Arsène Wenger believes that his team have a “good opportunity to change history” tomorrow when they go to Stamford Bridge, the ground where they lost 6-0 six months ago. But whether they will learn from their past mistakes, rather than repeat them, will only become clear on the pitch.
The issue tomorrow is for Wenger to identify precisely what went wrong in that game (or in the 6-3 defeat at Manchester City, or in the 5-1 loss at Anfield), and to find a solution. But the language Wenger used to describe the game suggested that he understood the defeat owed more to bad luck than bad patterns.
“That was accidental on the day, we were 2-0 down after 10 minutes and down to 10 men,” Wenger said at his press conference yesterday, when asked about his team’s susceptibility against fast starts. “In a position where you have to come out with 10 men and try to attack, you are always exposed to counter-attacks. It was, of course, a very bad memory, but football is not made of history, it is made of performance and performance in the next game that counts. That is what we want to do.”
Arsenal certainly do need to play well, but Wenger was asked whether he would change his approach to something more defensive or reactive, and he did not promise that he would. “You have to find a balance between nullifying their strengths but without forgetting to express your strengths,” he said. “At the end of the day, in a game like that, our performance will be vital. I believe that it is very important that we focus and concentrate on us having a great determination, a great desire and a great hunger to have a great performance – the way we want to play.”
Determination, desire and hunger are all admirable and important but Arsenal’s poor record in these big games stems as much from their openness, how easy it is to score against them and their lack of control. If Arsenal want to make it difficult for Chelsea they may well need to play differently, at least sitting in until half-time and then trying to hit Chelsea on the break.
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Rather than digging in, restricting their full-backs, maintaining a two-man defensive shield in front of the back four, Wenger is keen to go toe-to-toe with Chelsea instead, with an emphasis on possession as the means to defend. “Our two centre-backs will, of course, have to have [Diego Costa] in the eye, but for us to have the ball is even better,” Wenger said. “When we have the ball they cannot serve him.”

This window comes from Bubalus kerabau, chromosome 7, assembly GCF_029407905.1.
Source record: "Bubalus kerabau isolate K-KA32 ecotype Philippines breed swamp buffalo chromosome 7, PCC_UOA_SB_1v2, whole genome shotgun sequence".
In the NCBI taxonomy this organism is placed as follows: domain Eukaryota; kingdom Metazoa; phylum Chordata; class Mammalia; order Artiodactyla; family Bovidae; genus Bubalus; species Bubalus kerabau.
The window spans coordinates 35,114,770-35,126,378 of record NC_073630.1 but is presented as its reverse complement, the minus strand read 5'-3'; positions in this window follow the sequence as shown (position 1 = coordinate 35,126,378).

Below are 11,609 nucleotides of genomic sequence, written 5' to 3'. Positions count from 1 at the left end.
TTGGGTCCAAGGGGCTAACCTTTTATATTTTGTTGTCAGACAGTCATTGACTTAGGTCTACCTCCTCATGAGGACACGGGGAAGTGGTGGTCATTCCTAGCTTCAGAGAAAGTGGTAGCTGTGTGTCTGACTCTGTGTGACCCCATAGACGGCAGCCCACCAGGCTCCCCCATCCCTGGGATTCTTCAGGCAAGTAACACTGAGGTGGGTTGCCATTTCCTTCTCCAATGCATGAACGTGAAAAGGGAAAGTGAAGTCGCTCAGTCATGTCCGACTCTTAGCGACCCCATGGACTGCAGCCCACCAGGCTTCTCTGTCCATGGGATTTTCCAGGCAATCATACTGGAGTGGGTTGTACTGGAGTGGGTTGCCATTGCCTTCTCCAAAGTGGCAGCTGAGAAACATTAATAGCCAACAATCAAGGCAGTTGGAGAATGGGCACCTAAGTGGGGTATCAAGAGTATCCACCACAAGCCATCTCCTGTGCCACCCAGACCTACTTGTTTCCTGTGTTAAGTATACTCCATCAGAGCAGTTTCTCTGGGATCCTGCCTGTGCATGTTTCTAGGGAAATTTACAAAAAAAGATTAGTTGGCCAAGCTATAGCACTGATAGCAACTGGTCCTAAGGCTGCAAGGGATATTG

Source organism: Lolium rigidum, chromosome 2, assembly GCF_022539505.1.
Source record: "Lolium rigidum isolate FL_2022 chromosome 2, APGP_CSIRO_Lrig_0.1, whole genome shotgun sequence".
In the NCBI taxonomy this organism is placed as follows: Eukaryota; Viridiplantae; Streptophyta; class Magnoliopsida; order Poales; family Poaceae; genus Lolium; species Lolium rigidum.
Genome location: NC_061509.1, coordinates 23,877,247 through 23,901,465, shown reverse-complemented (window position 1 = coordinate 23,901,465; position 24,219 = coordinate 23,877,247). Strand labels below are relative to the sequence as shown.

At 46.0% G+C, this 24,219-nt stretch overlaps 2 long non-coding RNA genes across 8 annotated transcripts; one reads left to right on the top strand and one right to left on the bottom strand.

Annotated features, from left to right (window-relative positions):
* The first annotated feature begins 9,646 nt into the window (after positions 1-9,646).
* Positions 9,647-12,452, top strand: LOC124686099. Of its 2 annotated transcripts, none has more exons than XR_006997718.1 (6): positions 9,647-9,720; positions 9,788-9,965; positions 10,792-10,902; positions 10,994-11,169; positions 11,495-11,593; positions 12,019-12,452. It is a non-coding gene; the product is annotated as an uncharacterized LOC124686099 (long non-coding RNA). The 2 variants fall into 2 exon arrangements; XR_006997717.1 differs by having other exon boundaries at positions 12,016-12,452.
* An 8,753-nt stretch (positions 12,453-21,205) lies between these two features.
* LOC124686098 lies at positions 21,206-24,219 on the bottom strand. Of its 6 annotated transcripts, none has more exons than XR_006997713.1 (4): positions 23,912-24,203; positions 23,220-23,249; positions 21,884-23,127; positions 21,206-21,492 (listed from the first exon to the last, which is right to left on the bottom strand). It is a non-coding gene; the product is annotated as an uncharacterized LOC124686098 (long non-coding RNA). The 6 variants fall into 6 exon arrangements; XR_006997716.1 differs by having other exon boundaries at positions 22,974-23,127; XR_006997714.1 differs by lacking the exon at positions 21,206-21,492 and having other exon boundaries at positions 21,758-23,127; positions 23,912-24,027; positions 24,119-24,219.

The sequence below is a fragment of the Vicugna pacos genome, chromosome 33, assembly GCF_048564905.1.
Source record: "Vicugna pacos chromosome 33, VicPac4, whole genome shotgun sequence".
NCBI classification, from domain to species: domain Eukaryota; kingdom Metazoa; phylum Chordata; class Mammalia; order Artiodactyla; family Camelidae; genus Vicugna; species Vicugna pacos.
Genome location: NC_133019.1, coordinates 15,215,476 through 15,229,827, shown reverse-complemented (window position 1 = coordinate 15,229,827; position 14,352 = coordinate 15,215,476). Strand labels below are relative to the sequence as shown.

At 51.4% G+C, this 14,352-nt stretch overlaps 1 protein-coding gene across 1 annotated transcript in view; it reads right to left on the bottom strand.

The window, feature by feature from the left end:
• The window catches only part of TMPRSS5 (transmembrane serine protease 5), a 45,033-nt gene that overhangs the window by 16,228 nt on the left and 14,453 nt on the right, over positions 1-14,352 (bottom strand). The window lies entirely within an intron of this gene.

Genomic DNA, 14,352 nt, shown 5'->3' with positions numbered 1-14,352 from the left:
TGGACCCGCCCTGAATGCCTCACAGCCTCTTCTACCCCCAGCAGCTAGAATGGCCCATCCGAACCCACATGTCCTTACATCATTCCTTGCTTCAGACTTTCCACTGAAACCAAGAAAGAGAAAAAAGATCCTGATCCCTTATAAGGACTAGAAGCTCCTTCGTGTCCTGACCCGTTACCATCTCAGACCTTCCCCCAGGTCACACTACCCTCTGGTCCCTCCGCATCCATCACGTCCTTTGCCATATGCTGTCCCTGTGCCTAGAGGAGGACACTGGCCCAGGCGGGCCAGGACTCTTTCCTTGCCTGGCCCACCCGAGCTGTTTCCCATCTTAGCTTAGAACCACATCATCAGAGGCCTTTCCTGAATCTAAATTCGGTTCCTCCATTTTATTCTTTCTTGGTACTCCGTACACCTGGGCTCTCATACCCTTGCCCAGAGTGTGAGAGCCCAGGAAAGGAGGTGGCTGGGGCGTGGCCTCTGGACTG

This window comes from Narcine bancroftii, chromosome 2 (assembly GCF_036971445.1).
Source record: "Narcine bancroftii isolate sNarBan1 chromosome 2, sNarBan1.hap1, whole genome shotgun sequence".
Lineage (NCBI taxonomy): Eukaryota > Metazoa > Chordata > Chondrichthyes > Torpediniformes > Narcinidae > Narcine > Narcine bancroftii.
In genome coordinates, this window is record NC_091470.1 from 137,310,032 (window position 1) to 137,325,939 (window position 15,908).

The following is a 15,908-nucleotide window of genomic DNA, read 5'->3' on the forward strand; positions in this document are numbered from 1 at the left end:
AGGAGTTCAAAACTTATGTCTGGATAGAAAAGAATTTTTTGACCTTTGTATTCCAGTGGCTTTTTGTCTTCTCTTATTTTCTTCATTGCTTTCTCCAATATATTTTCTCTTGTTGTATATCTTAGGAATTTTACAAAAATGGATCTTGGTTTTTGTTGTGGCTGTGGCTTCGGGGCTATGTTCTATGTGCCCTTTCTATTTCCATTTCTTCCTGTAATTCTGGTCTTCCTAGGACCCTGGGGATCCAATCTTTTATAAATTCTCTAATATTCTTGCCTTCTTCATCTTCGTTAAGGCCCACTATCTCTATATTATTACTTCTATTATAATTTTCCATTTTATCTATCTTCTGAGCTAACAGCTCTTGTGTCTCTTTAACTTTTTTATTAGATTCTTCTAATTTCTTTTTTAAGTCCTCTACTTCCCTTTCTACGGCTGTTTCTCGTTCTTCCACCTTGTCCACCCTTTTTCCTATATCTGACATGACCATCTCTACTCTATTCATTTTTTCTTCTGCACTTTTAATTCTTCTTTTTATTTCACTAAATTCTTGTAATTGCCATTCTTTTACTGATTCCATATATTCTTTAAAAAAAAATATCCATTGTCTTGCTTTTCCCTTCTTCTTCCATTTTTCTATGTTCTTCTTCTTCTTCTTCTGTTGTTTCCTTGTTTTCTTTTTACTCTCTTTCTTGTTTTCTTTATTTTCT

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This approach has not worked in the past – Wenger has not beaten Jose Mourinho in 11 attempts – but the Frenchman is confident of a different outcome this time. “In life you must always think you are there to change what happened before, or you are fatalistic,” he said. “A competitive guy is somebody who wants to make history and change what happened before.”
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Arsenal are very keen to put all that right this weekend. Wenger spoke in the language of atonement yesterday. “We never forget that day and we have an opportunity to put it right,” he said. “We, of course, are hugely determined and have a big hunger to put that right on Sunday. We have an opportunity to do it and I am confident that we will take the chance to do it.”
Wenger was confident that his squad would want to do the same after their humiliation last season. “The players will want to put things right after last season and will be up for it on the day.”
Wenger took some confidence from how Arsenal responded to that defeat, losing just one of their last eight league games and securing the FA Cup, their first major trophy for nine years. “On the other hand, I must say that afterwards we showed great strength,” Wenger said. “The way we responded until the end of the season would not have happened at many clubs. We were very strong until the end of the season. I will never forget that day, but was very proud with how we responded.”
The memory of that mauling last March still affects Wenger. It was his 1,000th match as Arsenal manager and he described it as a “massive, massive disappointment” and the “lowest point of last season”. When asked if it was a “bad day”, he laughed and said, “No, it was horrendous”.
But has he learnt? Tomorrow will tell.